Apparently Oakland can push Greg Ashley out, but it can't keep him away.
An Oakland resident since 2002, Ashley ran his Creamery Analog recording studio there for almost a decade. He moved into a girlfriend's place in Austin back in May when he and his roommates at the Ghost Town Gallery were evicted. In the weeks after his forced relocation, Ashley said he planned to stay in Texas -- he's originally from Houston -- and start a studio.
A month later, Ashley has moved back to Oakland and opened a new studio inside a church just blocks away from Ghost Town. He's been recording bands there since last week.
"It sounds pretty good! I had my first session here last night," Ashley said last Friday. "The sound came out just as good as ever on the tape, so it's looking like a positive thing."
Ashley says he always planned to return to the Bay Area and finish the recording projects he had going before he was evicted, but the short amount of time spent back in Texas also convinced him that he should stay. He was unable to find a cheap house outside of Austin, which is experiencing an influx of tech industry almost on par with the Bay Area, and the summer heat was more brutal than he remembered.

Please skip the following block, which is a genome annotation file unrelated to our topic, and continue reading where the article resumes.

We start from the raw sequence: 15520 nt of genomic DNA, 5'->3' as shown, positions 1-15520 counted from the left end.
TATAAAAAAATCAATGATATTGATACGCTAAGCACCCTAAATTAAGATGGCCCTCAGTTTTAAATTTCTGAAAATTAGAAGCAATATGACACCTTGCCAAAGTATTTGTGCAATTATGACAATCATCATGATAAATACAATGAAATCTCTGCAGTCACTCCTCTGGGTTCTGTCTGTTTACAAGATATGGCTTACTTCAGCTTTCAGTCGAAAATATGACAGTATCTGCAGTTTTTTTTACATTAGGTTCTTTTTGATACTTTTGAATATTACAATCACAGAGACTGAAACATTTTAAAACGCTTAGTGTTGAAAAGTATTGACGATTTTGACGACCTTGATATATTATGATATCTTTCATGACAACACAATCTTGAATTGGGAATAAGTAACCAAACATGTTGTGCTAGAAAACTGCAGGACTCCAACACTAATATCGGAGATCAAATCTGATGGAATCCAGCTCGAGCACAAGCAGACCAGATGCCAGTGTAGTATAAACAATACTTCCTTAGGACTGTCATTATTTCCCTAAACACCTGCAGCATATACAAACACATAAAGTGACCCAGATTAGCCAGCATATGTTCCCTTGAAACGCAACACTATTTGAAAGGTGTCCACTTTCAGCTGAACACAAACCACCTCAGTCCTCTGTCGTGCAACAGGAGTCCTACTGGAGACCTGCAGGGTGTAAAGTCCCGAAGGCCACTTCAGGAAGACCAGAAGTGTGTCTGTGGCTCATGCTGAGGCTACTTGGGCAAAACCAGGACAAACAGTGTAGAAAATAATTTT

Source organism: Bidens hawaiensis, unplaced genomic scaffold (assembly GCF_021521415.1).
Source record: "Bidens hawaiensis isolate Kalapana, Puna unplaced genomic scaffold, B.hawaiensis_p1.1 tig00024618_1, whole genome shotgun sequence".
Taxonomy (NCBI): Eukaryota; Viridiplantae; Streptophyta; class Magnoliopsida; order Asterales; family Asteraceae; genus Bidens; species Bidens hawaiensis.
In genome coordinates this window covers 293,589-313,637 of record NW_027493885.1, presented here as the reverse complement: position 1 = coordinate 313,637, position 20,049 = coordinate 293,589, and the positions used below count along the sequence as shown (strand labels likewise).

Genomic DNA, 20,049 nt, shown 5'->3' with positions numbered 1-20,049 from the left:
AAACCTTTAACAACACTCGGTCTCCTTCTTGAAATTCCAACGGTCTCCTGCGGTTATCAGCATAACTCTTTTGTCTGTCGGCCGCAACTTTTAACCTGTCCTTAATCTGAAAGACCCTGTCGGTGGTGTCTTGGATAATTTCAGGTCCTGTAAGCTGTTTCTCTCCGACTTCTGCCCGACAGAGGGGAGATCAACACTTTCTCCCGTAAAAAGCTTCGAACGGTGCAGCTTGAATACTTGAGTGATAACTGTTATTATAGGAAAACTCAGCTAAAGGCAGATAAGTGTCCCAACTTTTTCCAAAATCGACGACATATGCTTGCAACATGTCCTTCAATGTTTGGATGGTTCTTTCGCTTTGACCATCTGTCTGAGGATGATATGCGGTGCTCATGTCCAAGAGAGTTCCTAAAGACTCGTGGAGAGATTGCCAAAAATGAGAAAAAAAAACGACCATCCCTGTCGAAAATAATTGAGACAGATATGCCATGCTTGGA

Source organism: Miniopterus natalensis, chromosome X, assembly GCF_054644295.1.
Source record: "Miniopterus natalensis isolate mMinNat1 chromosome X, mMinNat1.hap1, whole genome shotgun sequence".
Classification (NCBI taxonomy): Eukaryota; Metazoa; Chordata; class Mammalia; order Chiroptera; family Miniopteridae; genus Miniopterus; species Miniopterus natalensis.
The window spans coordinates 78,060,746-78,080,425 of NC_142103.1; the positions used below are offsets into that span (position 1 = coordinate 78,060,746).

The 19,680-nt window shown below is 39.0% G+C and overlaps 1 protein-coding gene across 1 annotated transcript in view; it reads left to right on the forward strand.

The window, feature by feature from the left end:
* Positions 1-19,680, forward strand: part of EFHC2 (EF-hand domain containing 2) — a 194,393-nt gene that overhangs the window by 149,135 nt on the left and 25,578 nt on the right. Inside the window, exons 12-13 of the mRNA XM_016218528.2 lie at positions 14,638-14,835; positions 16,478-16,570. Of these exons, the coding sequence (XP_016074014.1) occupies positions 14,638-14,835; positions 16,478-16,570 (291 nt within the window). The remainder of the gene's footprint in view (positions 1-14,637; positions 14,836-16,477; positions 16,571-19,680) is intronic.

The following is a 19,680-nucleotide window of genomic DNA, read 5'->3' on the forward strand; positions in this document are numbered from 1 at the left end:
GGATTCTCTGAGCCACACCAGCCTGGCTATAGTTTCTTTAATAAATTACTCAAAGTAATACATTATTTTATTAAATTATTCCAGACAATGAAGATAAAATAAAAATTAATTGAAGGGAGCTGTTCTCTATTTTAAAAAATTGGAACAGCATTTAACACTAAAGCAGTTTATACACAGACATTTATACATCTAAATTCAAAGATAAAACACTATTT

"In the end, living in Austin would just be a mess," Ashley said. "It's becoming overpopulated way too fast, just like here, so why am I moving somewhere that's becoming just like the Bay Area but is 100 degrees out at night?"
The living-and-recording situation at the church appears to be ideal for Ashley. He doesn't have many neighbors, and he rents it from a woodworking friend who works in the back and lets him live there. His friend also signed a ten-year lease, but Ashley doesn't take anything for granted.
"The lease wasn't up at Ghost Town when they kicked us all out," he said.
Ashley says the new studio sounds just as good as the Creamery and a baptism pool under the stage has potential for some cool reverb effects. The only thing he has to do now is tune the piano that was left in the church.
"It's in tune with itself but it's exactly a half-step flat," Ashley said. "Until I get enough money to get it tuned, it's still functional, but I either have to slow the tape down so the music is a half-step down or the musicians have to play the piano a half-step flat; it's whatever they choose."